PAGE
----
Wed. Feb 21st, 2024


by Ana Grarian

In deference to the joke Ana shared last time, and the oblique reference to a blog/book/TV show by Justin Halpern , it is important when determining livestock farm policy to “know your sh*t”.

Industrial livestock production = huge amounts of manure (sh*t) = pollution (sh*t in our water, sh*t stank in our air). And that stank stinks because the air is carrying tiny particles of sh*t, which we inhale, and it gets sucked into our nasal passages and lungs causing irritation, that allows in the little microbes that are also floating in that stanky air. Which makes us sick, very sick. And they’re in the water too, along with chemical and nutrient loading that also makes us sick.

Millions of our tax dollars are going to companies trying to develop “cutting edge” technologies to treat manure. In a merry go round of good money chasing bad ,we the taxpayer, are investing in dubious projects to turn sh*t green. Millions more are going to industrial livestock operations to try out those unproven technologies. The technology companies are happy, and their stock prices go up at the mere mention of the vague possibility that their technology might be used, so the investors who wouldn’t know a sh*t spreader from a convertible, are happy. The factory livestock producer gets more government grants and subsidies, so he’s happy. (CAFO’s do NOT make money because they are more efficient producers, they make money by trolling government subsidy and grant programs.)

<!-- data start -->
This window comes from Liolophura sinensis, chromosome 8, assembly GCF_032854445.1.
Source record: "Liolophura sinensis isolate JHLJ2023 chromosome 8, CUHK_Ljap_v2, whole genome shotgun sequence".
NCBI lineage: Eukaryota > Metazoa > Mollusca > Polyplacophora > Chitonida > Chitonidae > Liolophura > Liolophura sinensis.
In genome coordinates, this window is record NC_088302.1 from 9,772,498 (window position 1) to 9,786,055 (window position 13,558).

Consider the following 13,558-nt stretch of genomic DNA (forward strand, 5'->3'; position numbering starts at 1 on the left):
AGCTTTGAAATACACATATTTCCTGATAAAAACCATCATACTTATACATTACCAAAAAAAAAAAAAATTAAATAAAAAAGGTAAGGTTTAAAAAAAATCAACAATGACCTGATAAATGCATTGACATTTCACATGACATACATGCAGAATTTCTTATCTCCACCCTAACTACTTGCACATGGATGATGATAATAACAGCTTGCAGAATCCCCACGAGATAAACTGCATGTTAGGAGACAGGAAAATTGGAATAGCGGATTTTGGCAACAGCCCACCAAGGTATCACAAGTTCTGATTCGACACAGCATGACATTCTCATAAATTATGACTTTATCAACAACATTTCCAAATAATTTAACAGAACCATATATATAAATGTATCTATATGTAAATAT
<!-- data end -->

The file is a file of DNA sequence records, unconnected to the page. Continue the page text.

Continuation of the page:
The small farmer gets even less for his/her product, the livestock gets treated like -(well- you know), the neighbors still get the stank, the consumer gets ever less desirable products and the taxpayer takes it up the stank hole.

    I’ve got a better idea.

    How about if we pay farmers well, to farm well.

    By AFarmer

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    RS Janes
    13 years ago

    My friend who grew up on a Wisconsin dairy farm (they also had pigs and horses) said his family was able to use the manure, or sell it, without poisoning their wells, their livestock, themselves, or making their farmhouse stink, but that was in the days before so many chemicals and cheap processes were used. His father had natural methods of taking care of animal waste that were cheaper than those used by the Big Agra monstrosities. He also claimed there were better ways of controlling the waste even on large farms, but the big companies weren’t using them; unfortunately, he didn’t elaborate on what they were.

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